As we explore the Bible, one of our goals is to teach with integrity and truth the whole council of Scripture. Christmas is the most wonderful time of the year, and should be, but for some reason, Christian leaders who steadfastly adhere to strict scriptural interpretation, will let things creep into the Christmas story that aren’t even mentioned in the Bible.
As I taught my group the Christmas story a few weeks ago, I engaged them in discussions to see what they ‘knew’ about Christmas. It was amazing that some of their answers hit the same marks as these. Let’s look at three things that are commonly taught that cannot be proven by Scripture.
1. Jesus was born on December 25th. Not accounting for the fact that the calendar at that time didn’t have the same months we use today on our English calendars, there seems to be plenty of evidence that Jesus likely wasn’t born during the winter months when we celebrate Christmas. Biblical evidence such as the ordered census, and the fact that shepherds were living outside, lead us to believe that Jesus was likely born in the fall and not in the winter. We can tell kids that December 25th is the date we choose to celebrate the birth of Jesus, but we should never tell kids it is the actual date when Jesus was born.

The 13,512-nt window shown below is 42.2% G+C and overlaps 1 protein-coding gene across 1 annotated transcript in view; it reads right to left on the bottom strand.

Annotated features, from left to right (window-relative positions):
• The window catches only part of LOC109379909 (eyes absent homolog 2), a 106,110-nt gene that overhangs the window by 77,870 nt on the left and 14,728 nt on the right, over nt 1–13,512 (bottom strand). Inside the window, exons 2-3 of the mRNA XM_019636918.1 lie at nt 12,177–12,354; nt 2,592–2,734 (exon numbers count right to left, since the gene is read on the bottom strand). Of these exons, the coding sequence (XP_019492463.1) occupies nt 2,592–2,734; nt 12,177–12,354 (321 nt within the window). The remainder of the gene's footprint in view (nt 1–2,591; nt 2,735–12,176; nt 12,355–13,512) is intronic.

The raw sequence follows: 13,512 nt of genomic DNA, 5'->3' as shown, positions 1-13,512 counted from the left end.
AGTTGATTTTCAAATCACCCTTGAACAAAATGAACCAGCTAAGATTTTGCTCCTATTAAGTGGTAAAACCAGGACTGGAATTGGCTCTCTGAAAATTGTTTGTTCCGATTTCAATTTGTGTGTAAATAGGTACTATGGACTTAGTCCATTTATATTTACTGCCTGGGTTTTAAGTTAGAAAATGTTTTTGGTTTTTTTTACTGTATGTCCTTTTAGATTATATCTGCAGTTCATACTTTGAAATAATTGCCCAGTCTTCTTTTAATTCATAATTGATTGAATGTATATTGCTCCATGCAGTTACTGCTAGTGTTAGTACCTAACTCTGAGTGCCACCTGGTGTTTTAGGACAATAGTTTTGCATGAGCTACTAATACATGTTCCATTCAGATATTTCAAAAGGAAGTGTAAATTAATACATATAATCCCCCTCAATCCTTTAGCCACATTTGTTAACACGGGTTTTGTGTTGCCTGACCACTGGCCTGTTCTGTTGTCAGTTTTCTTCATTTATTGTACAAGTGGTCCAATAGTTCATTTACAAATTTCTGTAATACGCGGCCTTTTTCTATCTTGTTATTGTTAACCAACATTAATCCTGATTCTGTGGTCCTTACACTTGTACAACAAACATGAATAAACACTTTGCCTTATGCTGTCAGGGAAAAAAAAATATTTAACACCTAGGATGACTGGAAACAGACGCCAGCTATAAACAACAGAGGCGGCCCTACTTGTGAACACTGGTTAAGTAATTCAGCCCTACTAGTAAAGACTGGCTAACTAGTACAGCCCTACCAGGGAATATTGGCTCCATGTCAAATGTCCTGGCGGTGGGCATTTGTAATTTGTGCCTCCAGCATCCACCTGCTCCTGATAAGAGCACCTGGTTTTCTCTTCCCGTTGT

2. The wise men showed up on the night Jesus was born. Your nativity at home likely has the wise men as participants in the birth narrative, when in fact, they probably were not there the same night when Jesus was born. The narratives in Matthew and Luke were written by two different persons and were written for different reasons. Matthew’s account of the wise men’s visit mentions details about Jesus’ birth that lead some to think these events could have taken place up to two years after Jesus’ birth. The simple fact is, the Bible does not tell us they were there on the night of Jesus’ birth, so we need to be cautious about teaching this as truth.
3. Jesus was born in a wooden stable. Biblical interpretation on the words used for stable can vary greatly. The place where Jesus was born could have been anything from a cave, to the lower part of a relatives house. The Bible tells us only that Jesus was placed in a manger. Typical homes had in them lodging places for animals, or their animals were housed in nearby caves to keep them out of the elements. Either way, our typical nativity scene with a single lone wooden structure stuck on a hill is not the likely place of the birth of the Savior of the world.
When you share the Christmas story this season, keep focused on the truth of the text and give kids a great understanding of what Scripture teaches about the most wonderful story ever told.